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From me to you, highlighting challenges faced by girls

Dear Daughters, Jennifer Livingston doesn’t let one person’s hurtful words define her!

Dear Daughters,

Jennifer Livingston is a television anchorwoman in Wisconsin and the mother of three daughters. On Friday, September 28, 2012 she received an email from a man who admits he rarely watches her show. There has been much discussion about the insulting email and on Tuesday, October 2, 2012, Jennifer responded to it. According to the video clip of her reponse, the subject line of the much-talked about email is “Community Responsibility” and the body of the message states:

“Hi Jennifer,

It’s unusual that I see your morning show, but I did so for a very short time today. I was surprised indeed to witness that your physical condition hasn’t improved for many years. Surely you don’t consider yourself a suitable example for this community’s young people, girls in particular. Obesity is one of the worst choices a person can make and one of the most dangerous habits to maintain. I leave you this note hoping that you’ll reconsider your responsibility as a local public personality to present and promote a healthy lifestyle.”

As the mother of you, my three dear daughters, I for one am very proud of her response. With her response, Jennifer Livingston has proved herself a most suitable example for not only her community’s young people, but for all young people, girls in particular (especially her three dear daughters) and here is why.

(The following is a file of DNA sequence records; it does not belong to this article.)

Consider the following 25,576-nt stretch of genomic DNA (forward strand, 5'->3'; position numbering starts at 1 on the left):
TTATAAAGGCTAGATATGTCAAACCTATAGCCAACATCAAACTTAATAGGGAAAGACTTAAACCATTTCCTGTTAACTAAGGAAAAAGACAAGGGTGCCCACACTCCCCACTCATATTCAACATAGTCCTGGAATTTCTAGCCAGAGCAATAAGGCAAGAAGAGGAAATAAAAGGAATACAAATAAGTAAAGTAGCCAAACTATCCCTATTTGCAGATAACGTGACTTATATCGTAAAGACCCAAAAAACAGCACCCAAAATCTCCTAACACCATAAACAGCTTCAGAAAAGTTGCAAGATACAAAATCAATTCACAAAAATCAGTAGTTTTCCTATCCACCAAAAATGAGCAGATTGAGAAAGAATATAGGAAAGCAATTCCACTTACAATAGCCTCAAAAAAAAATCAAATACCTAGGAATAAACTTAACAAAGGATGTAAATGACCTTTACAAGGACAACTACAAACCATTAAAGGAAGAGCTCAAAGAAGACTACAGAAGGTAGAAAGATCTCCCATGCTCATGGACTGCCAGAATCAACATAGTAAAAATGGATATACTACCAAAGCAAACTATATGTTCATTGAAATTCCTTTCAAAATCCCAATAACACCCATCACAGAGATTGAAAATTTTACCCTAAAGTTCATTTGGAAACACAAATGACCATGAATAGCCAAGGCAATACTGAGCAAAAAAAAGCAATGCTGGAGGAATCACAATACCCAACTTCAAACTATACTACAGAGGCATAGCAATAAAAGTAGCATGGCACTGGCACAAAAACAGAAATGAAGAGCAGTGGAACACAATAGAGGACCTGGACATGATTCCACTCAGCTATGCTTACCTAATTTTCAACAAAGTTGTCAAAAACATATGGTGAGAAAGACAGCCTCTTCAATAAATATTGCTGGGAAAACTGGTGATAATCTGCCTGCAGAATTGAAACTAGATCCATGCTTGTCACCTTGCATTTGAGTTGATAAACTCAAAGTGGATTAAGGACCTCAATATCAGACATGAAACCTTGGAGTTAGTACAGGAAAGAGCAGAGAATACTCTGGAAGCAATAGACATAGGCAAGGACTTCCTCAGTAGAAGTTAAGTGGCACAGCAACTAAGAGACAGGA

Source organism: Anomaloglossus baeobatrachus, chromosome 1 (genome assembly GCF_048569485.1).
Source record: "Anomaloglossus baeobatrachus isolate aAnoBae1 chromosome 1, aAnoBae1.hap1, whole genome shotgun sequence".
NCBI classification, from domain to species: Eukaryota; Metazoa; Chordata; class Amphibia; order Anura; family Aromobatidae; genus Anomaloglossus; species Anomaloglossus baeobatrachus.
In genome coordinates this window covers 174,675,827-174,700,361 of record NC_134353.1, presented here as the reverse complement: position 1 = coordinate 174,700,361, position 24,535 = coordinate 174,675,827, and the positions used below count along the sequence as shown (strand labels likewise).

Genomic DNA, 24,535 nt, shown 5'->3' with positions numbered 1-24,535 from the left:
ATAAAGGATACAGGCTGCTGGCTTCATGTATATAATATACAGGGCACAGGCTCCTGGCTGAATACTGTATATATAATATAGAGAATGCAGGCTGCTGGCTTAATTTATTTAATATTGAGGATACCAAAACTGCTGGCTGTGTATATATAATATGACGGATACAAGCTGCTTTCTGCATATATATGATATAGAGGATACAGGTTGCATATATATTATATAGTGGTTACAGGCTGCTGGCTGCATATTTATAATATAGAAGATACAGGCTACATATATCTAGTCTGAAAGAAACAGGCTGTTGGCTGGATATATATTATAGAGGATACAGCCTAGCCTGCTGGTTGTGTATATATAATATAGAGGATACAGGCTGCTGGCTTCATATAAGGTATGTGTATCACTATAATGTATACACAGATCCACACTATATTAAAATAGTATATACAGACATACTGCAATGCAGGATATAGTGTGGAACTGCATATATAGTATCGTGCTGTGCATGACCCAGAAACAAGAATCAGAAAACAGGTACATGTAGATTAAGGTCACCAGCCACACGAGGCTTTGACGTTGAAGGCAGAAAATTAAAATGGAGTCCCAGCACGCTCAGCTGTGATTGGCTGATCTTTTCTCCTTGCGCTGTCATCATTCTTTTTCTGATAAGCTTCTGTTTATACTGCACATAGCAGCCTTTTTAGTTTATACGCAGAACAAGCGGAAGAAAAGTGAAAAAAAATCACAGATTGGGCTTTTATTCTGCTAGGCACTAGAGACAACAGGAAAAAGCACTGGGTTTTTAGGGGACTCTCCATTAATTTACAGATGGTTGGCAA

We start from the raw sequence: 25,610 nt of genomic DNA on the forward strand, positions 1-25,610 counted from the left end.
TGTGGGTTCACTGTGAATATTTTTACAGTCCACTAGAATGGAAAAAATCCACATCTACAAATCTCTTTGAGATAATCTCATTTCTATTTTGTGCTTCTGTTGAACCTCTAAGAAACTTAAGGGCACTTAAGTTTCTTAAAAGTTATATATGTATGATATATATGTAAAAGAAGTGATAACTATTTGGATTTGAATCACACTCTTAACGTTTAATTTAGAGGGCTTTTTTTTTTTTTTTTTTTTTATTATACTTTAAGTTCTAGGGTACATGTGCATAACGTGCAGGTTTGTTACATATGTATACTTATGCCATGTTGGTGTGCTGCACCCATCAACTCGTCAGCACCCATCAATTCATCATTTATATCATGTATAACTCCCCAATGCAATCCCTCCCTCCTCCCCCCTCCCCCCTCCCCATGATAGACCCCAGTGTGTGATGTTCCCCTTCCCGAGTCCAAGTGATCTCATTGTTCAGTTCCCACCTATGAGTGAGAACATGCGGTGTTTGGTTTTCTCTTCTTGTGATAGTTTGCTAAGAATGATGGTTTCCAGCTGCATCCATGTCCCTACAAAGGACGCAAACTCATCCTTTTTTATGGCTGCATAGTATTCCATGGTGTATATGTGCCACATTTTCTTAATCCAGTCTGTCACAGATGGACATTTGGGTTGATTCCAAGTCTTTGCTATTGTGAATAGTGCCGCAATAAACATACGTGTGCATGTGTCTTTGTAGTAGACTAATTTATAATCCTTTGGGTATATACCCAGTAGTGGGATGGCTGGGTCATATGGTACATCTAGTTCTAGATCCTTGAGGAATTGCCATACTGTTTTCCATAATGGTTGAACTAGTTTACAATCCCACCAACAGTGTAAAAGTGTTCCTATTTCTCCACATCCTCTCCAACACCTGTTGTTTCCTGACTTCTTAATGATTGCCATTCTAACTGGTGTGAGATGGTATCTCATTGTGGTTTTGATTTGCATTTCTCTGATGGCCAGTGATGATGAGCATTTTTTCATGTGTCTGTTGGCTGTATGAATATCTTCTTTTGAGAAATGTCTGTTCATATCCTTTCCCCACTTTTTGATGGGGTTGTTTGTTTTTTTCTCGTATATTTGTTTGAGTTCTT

She admits the content of the email was hurtful but she did not let the words of only one person bring her down or define her self-worth. ¬†Unfortunately many of us find that hard to do. Ninety-nine (99) people of one-hundred (100) could shower us with positive words but often it is the negative words of only one person on which we focus ¬†and allow to bring us down. Follow Jennifer’s example and focus on the positive words, especially when they far outweigh the negative ones.

Jennifer Livingston also makes a very good point when she mentions that most people who are overweight are already aware of that fact. They do not need people, especially people who know nothing more about them, judging their character based on their outward appearance. No one should do that to you, nor should you to anyone else. As Jennifer says, “she is much more than a number on a scale”. Sadly, girls and women are constantly scrutinized for their outward appearances and bombarded with images of sexualized women. Society screams at us that if we do not look like these women, we are unattractive.

Jennifer Livingston’s response to the email is an excellent example to people – young and old, boys and men, girls and women. Some people may have chosen to not respond to the man at all, which Jennifer at first considered. Sometimes silence is permission for a person to treat you a certain way. By addressing his accusations, Jennifer has made it clear that this is unacceptable. In her response, Jennifer was assertive, not aggressive, which is the best way to address an emotional situation. She stuck to the facts and did not insult or attack the man who wrote the email.

Although Jennifer Livingston is a public figure, the youth she is most responsible to is her three dear daughters, and she did not fail them here. She was a strong, respectful and confident role model for them, and for many, many daughters and sons in North America, including mine.

Good for you Jennifer!

 

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